Cardiac magnetic resonance imaging (MRI) has become an accurate noninvasive imaging procedure for the study of postischaemic residual cardiac function, thanks to the evolution of MRI machines, postprocessing software and, above all, sequences. After infarction, and in chronic myocardial ischaemia, the degree of contractile dysfunction is one of the main determinants of long-term survival. The identification and quantification of viable dysfunctional myocardium and the possibility of improving its contractility after revascularisation improves patient prognosis and quality of life. In current clinical practice, myocardial viability is evaluated with stress echocardiography and nuclear methods. Thanks to its intrinsic characteristics and to the delayed-enhancement technique (DE-MRI), MRI has recently emerged as the only noninvasive modality able to provide a three-dimensional (3D) evaluation of cardiac viability with a multiparametric approach.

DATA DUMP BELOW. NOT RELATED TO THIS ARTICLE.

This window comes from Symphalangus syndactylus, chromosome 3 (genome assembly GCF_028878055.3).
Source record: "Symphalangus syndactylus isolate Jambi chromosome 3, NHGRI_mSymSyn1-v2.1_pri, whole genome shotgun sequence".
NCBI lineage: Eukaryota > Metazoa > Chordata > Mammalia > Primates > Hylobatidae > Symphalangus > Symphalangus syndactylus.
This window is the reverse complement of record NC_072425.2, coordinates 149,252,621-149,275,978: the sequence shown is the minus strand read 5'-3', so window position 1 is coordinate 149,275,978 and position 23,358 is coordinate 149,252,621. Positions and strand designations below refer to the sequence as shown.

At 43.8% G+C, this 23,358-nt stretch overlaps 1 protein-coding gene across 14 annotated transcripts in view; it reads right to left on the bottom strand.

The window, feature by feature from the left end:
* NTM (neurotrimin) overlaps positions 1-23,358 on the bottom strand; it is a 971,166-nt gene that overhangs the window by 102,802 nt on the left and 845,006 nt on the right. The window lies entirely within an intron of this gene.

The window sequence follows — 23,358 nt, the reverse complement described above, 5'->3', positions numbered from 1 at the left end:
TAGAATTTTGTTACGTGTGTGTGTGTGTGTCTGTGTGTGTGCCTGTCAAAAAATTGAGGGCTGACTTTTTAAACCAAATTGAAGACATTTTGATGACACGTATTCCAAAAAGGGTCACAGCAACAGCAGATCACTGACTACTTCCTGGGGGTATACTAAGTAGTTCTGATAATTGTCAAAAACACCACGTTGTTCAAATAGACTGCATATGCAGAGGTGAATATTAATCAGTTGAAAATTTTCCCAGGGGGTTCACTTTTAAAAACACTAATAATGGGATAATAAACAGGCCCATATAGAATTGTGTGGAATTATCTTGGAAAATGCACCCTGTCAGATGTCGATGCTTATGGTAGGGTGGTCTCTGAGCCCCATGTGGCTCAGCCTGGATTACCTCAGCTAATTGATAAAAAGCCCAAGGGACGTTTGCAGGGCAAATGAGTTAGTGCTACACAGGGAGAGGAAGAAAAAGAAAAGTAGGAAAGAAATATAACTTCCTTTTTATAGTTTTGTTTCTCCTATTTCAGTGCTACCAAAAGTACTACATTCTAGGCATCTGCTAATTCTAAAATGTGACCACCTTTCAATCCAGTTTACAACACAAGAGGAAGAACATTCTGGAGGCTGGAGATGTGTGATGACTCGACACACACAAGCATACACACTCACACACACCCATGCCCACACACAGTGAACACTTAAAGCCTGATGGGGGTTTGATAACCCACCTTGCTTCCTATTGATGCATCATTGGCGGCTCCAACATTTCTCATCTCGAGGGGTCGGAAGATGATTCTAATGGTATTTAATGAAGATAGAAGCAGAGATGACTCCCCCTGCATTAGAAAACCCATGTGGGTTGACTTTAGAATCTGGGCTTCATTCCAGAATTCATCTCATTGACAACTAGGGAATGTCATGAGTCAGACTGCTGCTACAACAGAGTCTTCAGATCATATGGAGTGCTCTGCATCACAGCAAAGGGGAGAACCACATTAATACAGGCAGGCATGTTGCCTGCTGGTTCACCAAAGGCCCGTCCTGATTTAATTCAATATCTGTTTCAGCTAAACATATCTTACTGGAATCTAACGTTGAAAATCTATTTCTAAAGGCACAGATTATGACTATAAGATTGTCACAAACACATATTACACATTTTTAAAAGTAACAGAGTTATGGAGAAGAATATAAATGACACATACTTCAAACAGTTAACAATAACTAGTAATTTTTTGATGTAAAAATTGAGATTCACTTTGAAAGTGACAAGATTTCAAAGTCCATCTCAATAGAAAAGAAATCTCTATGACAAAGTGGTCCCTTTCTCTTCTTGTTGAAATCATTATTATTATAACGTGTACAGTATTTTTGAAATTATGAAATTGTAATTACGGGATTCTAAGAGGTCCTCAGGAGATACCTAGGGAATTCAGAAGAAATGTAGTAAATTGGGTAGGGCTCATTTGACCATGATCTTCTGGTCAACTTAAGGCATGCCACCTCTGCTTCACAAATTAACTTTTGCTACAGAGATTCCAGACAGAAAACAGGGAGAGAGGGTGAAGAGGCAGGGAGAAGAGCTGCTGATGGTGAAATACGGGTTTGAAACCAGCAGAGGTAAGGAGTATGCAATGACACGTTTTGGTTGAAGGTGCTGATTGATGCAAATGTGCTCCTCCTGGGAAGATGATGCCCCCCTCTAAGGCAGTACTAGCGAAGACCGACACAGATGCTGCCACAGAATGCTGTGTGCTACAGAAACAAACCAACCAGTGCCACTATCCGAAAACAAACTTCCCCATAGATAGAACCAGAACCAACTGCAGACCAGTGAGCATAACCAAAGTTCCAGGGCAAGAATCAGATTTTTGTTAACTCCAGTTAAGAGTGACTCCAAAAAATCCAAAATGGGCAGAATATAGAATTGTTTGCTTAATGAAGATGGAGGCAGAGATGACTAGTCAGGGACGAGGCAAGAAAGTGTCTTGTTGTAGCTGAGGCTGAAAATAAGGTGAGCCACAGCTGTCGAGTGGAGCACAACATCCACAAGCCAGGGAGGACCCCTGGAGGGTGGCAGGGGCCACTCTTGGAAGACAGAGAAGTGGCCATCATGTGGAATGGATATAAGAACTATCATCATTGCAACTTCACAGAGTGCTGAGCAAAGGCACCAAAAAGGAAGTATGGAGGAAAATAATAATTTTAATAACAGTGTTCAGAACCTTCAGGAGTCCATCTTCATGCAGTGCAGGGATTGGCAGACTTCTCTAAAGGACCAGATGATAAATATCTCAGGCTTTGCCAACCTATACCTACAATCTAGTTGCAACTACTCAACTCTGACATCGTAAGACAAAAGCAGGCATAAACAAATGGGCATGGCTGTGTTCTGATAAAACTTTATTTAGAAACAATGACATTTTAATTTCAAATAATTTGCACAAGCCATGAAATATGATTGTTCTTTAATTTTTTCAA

- Delayed enhancement
- Myocardial viability
ASJC Scopus subject areas
- Radiology Nuclear Medicine and imaging